If a mouse could sing, what would its song say? Most likely either come here sweetie, or get out of my territory.
High in the mountains of Costa Rica two species of mice have attracted the attention of scientists in recent years because, apparently, no one really thought mice could sing.
But biologist Bret Pasch has spent three years capturing, recording and releasing hundreds of mice just to figure out what they have to sing about.
He published his first paper on mice a couple years ago while he was a graduate student at the University of Florida in Gainesville. The paper showed that male mice fill the air with trills so high-pitched that most humans can't even hear them.
But if the song is right, and the melody is sweet enough, at least to the ears of a female mouse, the vocalist soon finds himself with a companion.
OK, mice aren't the only animals that sing to win the favors of a beautiful girl. Birds do it. Even whales do it. But is that all there is to the story? No way.
Pasch is now with the University of Texas, and he and his colleagues are out with another paper, published in The American Naturalist. The singing mice of Costa Rica and Panama don't just sing to get the girl. They also sing to warn other mice to stay away.
That might not seem all that important, but to biologists interested in the distribution and diversity of wildlife, how animals decide where to make their homes is an ongoing concern. Generally, those decisions are purely biological.
They live where the living is good. But these tiny mice have complicated the equation. Verbal communications, not just biology, play a role, at least for these mice.
In the lush hills of Central America, the Alston's singing mouse (scotinomys teguina) and the Chiriqui singing mouse (S. xerampelinus) have similar diets, and like living in the forest, so there's plenty of room for conflict. The Alston's is smaller, and more timid, than the Chiriqui, and they both open their mouths about 15 times per second as they sing, Pasch said.
Both species cherish the same territory, but when the Alston's hears the voice of the Chiriqui, it stops singing and flees the area. In other words, it's obeying a vocal command. But are the mice really singing?
Most biologist believe a sound isn't a song unless it comes from an animal with certain physiological features, like those shared among humans and birds, and mice were not thought to have those features.
Most songbirds aren't born singers. They have to learn how to sing. And learning to sing requires an ability to hear someone else, called auditory feedback.
If mice don't have that, they can't learn how to sing. So scientists at the Howard Hughes Medical Institute, Duke University and Tulane University, have spent several years experimenting with mice to see how well equipped they are to sing.
One of several experiments seems to answer that. Male mice from another species of singers thought they were opera stars when they found themselves sharing a room with a female. Or as the scientists put it, the smell of a female "enhanced their subsequent singing responses to the female."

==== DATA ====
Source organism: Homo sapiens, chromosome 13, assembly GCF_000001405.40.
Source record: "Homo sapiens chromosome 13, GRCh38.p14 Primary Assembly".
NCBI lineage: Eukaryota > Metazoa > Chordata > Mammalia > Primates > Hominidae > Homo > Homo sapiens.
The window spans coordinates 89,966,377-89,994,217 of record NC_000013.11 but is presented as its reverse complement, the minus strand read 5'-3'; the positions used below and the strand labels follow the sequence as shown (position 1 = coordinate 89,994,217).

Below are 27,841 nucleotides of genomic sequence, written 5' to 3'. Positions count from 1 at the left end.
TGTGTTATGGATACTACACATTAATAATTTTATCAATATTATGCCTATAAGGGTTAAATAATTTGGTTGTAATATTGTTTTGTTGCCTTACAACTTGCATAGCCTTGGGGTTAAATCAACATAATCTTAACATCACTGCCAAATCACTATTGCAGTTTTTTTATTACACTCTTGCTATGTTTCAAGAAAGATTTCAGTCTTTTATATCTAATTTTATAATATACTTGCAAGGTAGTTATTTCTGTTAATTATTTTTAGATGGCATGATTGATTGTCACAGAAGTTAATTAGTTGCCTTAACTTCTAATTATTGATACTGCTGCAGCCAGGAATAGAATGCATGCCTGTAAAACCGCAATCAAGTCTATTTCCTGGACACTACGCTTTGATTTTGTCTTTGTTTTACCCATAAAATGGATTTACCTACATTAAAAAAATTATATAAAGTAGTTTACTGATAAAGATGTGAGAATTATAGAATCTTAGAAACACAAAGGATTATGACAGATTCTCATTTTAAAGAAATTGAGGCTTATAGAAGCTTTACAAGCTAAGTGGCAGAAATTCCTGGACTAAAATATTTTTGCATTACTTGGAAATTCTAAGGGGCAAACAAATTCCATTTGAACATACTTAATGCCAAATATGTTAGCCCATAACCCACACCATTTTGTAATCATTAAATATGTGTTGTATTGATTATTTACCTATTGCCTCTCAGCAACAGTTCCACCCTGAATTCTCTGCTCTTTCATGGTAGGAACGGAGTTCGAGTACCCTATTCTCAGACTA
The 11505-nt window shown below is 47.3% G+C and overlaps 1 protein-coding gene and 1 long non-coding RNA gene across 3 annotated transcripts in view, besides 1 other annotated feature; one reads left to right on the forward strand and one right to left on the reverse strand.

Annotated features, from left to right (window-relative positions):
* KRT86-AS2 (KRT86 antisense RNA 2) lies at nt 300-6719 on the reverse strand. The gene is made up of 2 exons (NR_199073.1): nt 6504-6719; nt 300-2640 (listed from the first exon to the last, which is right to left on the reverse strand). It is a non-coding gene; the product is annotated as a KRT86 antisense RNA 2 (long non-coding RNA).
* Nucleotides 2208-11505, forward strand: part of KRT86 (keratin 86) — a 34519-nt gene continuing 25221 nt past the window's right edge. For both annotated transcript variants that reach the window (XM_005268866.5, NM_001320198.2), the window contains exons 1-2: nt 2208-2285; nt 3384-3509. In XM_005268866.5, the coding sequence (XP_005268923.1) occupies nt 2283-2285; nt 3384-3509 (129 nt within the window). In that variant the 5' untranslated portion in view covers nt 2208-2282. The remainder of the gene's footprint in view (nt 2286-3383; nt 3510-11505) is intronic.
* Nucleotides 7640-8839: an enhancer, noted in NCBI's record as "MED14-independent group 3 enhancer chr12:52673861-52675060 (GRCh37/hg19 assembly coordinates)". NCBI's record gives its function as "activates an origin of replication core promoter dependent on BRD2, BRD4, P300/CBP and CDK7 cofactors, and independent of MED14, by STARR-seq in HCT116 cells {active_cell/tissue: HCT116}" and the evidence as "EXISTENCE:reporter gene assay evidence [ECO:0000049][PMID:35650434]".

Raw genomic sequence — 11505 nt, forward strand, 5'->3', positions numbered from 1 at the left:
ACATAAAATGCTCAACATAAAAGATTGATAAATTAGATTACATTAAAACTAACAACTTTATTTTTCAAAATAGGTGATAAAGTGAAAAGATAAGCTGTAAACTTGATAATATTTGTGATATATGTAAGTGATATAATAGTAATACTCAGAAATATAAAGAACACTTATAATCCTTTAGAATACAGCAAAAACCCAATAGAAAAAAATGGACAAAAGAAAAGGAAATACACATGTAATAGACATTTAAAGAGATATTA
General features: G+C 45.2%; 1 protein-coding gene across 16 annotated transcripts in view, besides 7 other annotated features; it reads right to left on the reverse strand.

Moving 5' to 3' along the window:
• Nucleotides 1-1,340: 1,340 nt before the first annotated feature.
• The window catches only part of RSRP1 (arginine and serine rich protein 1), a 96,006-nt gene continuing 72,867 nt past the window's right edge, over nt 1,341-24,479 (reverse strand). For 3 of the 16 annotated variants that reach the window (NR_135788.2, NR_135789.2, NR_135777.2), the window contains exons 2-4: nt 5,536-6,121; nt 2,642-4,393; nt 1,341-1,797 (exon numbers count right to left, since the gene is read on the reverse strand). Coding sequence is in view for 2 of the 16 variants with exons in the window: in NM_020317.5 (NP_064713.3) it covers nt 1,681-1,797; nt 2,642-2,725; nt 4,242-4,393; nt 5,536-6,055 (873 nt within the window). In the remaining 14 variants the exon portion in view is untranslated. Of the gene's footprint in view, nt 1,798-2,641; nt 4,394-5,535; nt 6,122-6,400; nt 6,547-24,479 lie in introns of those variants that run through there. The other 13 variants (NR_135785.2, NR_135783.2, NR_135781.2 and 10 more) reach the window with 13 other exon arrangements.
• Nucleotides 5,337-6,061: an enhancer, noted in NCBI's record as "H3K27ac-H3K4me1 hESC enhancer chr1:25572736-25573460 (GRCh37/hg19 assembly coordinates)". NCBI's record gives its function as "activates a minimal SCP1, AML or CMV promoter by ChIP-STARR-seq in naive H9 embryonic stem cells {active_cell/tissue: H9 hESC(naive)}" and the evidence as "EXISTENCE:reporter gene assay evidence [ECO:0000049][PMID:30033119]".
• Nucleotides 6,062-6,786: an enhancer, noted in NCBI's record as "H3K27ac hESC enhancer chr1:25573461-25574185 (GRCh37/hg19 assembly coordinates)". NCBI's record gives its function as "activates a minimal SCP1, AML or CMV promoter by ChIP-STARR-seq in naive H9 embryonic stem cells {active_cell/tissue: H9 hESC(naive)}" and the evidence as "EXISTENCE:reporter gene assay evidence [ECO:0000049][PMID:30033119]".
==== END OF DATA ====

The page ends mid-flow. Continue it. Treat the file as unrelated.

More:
But these guys, sadly, later had surgery that left them deaf. The result: "Striking differences" in their songs. They no longer had that essential "auditory feedback," and their melodies were reduced to "squawks and screams," according to that study, which was also published in PLoS One.
So some mice can learn how to sing, and it serves at least two purposes, attracting a lover and dispatching a competitor. And the story doesn't end there. Pasch said many rodents, including rats and even pet hamsters, produce complex vocalizations.
When we think of singing animals, we usually think of birds. Many species, especially among the 4,600 species of songbirds, produce melodies that can be stunning in their beauty. But, perhaps surprisingly, some of the best singers in the animal world are rarely heard, because they are underwater.
Whether you want to call it music or just noise, vocalizations are immensely important to creatures of the deep. Sound is much more useful than sight in many cases, because light gets absorbed so quickly. The same is true for odors, so smell is not much help.
But sound travels four times faster in water than it does in the atmosphere, and it works as well in the darkness as it does in daylight.
Few sounds, either above or below the water, are a match for the legendary songs of the humpback whale. These songs are haunting and unforgettable -- cries, howls, and moans -- and they play a vital role in the life of the humpback.
Until fairly recently it was thought that the male humpback sings only to attract a mate, but scientists have found that is far from the truth.
In the waters off Alaska, where I live, we have watched the drama of bubble feeding by humpbacks many times, and it's a scene that can never grow old. Underwater microphones pick up a wide variety of sounds as the whales go through carefully orchestrated maneuvers to trap schools of small fish, usually herring.
Some members of the pod produce curtains of bubbles that surround the fish as the bubbles move toward the surface. The fish, apparently unaware that they could simply swim through the bubbles to freedom, remain paralyzed as the whales begin surging from the bottom of the trap to the surface, their huge mouths open, filling with fish as they rise to the top.
That kind of maneuver requires someone in command to issue orders, telling each whale in the drama exactly what to do. You can't understand what they are saying, but you can hear the music with the right equipment, and it is awesome.
The whales will move on later to warmer waters where they will spend the winter, and mate, as the males sing their hearts out in pursuit of a female. Then they will head north again and the males will continue to sing with young pups swimming alongside mom, so close, indeed, that they will frequently touch.
It's no less than a symphony.